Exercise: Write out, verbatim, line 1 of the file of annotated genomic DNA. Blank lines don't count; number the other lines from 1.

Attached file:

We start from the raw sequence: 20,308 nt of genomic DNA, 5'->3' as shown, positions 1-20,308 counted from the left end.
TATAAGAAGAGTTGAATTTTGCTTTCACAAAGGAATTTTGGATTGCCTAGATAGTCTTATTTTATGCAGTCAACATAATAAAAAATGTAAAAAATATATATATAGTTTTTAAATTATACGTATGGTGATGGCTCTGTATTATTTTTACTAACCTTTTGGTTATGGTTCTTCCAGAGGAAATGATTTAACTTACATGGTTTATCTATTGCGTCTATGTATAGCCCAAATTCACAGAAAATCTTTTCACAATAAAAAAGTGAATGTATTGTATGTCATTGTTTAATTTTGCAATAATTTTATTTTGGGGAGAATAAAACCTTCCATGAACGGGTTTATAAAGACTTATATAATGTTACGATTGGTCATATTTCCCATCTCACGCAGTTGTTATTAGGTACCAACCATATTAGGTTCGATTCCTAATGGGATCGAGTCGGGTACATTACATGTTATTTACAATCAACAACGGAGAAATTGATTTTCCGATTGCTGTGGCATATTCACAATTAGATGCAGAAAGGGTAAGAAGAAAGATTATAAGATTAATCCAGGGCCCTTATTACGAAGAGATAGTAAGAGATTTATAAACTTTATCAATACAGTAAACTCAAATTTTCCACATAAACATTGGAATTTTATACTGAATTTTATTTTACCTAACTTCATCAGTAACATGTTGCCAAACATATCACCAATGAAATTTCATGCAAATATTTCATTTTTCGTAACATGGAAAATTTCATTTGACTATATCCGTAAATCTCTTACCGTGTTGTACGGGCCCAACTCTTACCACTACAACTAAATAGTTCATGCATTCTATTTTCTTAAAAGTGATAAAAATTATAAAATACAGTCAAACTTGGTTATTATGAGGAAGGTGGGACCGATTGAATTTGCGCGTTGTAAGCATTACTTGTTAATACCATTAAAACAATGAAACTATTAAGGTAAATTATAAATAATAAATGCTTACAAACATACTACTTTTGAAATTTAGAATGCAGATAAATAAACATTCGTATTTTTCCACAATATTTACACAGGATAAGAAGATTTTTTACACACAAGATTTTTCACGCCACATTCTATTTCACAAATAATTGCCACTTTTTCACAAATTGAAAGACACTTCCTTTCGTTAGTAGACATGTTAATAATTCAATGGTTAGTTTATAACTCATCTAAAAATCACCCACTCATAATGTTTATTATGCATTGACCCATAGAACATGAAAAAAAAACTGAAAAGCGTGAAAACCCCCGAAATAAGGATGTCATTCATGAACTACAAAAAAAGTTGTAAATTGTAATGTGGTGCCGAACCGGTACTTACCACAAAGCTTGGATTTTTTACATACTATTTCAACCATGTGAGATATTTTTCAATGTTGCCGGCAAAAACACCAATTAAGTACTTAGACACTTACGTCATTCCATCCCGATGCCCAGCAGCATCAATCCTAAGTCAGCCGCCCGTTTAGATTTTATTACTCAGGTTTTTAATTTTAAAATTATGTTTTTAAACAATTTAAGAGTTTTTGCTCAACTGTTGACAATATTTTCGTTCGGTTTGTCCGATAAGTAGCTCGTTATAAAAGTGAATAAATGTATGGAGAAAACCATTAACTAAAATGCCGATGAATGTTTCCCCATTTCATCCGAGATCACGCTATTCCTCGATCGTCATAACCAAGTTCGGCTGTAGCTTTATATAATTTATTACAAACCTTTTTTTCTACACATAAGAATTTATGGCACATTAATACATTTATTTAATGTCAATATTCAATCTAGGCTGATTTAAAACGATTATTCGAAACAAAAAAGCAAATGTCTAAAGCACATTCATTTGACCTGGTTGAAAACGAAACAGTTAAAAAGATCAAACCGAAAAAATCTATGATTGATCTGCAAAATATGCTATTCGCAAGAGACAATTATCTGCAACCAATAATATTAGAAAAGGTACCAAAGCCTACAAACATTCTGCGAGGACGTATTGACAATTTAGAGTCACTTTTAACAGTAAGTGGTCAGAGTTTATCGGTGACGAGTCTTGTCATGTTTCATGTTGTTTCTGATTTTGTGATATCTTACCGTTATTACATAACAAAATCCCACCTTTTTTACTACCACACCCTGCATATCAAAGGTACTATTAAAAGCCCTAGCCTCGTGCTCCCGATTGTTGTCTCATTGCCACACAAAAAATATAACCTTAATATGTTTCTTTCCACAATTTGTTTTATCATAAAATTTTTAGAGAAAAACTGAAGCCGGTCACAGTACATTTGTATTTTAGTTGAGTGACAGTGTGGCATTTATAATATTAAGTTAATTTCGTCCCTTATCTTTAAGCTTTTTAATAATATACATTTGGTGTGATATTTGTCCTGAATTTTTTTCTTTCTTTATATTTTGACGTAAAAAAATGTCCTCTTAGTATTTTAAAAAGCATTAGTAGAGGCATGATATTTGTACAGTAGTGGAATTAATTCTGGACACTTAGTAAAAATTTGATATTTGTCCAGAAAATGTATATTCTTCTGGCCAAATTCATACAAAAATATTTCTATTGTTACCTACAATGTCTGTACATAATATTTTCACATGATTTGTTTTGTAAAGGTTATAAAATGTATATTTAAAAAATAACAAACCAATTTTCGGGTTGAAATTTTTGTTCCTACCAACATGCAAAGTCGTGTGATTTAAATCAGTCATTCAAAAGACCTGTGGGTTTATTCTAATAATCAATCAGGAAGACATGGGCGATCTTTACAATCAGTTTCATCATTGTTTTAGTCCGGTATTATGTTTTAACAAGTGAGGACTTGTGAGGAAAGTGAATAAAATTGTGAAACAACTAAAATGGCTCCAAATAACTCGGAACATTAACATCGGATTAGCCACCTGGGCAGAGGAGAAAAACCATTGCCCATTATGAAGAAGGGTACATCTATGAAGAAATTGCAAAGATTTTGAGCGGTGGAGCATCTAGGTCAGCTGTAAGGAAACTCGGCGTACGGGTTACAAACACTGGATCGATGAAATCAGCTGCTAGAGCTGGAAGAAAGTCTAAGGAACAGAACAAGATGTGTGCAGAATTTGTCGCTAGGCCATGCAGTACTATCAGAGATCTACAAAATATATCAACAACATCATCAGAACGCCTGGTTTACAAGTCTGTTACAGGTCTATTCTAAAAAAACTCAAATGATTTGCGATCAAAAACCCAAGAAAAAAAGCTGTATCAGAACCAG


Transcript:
We start from the raw sequence: 20,308 nt of genomic DNA, 5'->3' as shown, positions 1-20,308 counted from the left end.